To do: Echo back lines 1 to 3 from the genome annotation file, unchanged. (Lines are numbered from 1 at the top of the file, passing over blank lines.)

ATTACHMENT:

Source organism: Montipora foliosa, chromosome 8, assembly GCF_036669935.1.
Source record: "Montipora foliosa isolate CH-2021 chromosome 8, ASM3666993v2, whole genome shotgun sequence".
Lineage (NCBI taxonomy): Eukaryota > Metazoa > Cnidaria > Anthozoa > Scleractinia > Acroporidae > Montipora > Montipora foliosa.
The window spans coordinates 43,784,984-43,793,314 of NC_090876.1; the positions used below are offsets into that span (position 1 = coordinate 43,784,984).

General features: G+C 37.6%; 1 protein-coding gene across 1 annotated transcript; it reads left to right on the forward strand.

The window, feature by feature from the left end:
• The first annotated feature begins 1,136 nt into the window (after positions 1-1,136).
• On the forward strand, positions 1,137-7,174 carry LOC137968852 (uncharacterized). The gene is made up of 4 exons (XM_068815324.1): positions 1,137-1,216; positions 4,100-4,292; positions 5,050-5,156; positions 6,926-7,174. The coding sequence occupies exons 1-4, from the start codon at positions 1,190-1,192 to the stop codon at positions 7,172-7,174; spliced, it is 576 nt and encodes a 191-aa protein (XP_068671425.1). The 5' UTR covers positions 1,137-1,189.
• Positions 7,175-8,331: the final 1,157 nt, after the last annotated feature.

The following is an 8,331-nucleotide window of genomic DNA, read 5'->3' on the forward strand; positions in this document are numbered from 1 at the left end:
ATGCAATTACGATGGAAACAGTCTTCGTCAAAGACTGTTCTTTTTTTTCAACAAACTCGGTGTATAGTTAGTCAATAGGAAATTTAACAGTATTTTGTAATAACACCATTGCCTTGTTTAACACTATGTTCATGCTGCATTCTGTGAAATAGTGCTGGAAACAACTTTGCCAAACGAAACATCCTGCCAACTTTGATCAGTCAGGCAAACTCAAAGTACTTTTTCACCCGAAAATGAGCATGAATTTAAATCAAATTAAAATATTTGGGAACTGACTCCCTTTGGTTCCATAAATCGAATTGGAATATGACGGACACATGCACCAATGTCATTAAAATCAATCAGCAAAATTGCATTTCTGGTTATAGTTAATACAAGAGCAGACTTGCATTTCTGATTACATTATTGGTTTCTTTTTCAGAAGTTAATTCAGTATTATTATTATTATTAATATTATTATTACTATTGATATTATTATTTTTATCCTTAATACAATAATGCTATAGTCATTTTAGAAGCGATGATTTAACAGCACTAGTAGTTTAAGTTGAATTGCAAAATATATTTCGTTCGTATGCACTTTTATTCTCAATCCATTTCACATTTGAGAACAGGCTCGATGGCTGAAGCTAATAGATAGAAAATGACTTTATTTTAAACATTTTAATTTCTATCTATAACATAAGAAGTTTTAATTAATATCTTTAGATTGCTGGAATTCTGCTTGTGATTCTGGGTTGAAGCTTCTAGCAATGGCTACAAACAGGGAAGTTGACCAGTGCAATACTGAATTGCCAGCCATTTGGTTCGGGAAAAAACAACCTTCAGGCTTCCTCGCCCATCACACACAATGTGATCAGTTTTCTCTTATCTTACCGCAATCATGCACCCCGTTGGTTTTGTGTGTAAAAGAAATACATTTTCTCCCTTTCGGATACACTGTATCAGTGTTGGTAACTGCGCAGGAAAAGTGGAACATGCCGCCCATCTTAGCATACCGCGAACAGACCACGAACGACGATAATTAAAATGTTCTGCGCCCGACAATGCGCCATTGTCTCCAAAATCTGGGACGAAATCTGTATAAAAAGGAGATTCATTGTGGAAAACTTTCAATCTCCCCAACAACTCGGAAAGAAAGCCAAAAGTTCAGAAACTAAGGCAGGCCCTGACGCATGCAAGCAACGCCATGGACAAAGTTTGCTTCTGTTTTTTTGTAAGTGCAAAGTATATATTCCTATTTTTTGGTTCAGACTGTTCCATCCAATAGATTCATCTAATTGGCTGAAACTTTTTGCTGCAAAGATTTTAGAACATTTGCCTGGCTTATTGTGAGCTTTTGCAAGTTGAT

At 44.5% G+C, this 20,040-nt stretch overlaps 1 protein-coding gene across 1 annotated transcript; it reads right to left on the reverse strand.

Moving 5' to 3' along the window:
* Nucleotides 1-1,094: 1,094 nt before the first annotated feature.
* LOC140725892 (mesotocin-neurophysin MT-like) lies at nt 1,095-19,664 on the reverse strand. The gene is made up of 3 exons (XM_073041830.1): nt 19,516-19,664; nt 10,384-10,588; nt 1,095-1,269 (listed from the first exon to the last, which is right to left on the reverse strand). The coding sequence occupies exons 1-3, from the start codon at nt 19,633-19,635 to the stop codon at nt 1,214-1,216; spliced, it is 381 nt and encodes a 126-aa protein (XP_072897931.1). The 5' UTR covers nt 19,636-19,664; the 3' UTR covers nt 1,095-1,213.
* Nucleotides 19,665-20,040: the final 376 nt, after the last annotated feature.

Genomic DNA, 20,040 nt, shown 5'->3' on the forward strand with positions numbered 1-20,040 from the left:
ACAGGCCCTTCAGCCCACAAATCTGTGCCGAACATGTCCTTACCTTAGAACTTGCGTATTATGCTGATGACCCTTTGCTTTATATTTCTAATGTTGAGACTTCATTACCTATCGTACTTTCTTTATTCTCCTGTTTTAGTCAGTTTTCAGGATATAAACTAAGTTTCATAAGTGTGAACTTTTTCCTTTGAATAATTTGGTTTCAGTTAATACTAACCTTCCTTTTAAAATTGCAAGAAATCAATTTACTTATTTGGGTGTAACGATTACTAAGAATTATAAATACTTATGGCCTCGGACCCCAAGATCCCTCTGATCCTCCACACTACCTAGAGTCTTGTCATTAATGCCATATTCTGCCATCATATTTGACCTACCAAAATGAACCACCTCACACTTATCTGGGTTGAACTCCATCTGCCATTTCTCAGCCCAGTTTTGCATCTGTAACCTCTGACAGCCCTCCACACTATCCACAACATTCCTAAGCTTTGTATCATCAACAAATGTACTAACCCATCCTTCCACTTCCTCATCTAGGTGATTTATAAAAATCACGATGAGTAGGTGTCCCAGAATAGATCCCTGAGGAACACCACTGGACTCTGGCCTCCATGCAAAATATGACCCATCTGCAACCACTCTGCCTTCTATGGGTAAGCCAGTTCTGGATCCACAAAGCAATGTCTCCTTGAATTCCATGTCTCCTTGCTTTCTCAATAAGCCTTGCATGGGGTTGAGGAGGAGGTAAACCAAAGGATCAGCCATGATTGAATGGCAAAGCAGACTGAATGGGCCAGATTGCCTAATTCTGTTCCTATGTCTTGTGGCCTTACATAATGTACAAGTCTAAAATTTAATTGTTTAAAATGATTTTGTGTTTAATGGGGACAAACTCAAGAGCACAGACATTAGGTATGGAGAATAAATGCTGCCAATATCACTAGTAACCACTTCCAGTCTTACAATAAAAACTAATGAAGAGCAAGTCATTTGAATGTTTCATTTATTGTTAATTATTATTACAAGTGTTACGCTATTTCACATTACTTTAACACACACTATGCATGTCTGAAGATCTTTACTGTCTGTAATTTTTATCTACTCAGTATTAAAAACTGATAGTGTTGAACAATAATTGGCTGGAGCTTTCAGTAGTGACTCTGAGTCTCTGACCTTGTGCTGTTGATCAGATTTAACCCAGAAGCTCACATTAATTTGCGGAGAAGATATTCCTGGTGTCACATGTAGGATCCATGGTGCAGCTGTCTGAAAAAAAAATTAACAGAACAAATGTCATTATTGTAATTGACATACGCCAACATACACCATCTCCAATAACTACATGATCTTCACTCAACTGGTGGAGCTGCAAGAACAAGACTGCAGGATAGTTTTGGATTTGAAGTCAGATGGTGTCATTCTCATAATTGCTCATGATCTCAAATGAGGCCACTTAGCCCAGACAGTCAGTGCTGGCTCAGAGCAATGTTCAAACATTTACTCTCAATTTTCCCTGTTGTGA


Source organism: Montipora foliosa, chromosome 8, assembly GCF_036669935.1.
Source record: "Montipora foliosa isolate CH-2021 chromosome 8, ASM3666993v2, whole genome shotgun sequence".
Lineage (NCBI taxonomy): Eukaryota > Metazoa > Cnidaria > Anthozoa > Scleractinia > Acroporidae > Montipora > Montipora foliosa.